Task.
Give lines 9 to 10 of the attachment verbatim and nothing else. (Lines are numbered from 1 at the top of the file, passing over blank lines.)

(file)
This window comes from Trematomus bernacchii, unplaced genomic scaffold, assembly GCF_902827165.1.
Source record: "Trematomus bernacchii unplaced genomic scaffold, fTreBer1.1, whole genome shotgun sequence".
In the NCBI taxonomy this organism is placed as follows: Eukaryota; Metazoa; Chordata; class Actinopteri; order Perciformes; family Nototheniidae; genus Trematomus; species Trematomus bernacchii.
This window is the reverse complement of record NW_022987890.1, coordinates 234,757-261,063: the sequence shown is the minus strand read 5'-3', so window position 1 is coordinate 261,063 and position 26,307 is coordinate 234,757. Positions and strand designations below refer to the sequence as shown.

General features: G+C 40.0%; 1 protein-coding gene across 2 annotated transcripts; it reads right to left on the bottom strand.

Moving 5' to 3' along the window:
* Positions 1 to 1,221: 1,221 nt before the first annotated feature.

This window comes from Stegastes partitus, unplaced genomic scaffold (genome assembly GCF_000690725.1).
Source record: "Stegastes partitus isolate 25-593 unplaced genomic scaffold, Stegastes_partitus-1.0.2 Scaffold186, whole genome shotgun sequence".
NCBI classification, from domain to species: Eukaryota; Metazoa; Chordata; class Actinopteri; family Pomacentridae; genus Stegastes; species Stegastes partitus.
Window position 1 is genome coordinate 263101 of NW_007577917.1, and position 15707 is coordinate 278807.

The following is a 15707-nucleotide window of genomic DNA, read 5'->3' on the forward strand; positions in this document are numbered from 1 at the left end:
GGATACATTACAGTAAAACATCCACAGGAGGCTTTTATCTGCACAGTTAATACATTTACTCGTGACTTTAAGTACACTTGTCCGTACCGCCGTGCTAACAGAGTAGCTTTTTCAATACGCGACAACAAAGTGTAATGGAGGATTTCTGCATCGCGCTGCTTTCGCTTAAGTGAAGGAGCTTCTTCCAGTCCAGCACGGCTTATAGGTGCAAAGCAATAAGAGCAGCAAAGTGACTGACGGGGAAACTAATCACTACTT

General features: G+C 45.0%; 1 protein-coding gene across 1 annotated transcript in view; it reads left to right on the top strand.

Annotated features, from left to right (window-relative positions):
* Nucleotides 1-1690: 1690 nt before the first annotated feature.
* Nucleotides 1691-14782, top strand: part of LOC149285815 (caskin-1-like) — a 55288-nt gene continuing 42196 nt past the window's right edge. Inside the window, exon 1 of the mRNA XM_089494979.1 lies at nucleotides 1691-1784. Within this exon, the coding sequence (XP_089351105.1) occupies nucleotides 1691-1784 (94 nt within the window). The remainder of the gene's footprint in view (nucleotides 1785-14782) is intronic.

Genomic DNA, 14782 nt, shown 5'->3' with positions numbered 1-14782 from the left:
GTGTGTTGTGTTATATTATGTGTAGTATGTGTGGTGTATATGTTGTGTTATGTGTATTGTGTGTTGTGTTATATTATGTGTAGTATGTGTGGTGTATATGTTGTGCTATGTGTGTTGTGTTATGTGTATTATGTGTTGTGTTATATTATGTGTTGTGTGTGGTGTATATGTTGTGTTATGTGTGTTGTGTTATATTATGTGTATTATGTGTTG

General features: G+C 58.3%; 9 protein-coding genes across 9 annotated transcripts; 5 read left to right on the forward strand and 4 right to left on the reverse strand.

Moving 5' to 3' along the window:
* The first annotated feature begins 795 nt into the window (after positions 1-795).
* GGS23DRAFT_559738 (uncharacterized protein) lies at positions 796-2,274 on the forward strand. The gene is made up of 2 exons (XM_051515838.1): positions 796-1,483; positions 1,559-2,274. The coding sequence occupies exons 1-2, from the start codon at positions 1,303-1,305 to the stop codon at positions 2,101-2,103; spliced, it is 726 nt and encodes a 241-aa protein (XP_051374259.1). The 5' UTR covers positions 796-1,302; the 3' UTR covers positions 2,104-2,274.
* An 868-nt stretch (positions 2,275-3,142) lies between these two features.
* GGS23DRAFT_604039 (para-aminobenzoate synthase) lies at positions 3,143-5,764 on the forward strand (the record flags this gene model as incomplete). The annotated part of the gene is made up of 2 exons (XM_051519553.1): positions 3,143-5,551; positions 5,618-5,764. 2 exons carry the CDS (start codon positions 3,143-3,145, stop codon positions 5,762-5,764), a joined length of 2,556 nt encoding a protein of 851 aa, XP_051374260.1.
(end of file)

Source record: "Stegastes partitus isolate 25-593 unplaced genomic scaffold, Stegastes_partitus-1.0.2 Scaffold186, whole genome shotgun sequence".
NCBI classification, from domain to species: Eukaryota; Metazoa; Chordata; class Actinopteri; family Pomacentridae; genus Stegastes; species Stegastes partitus.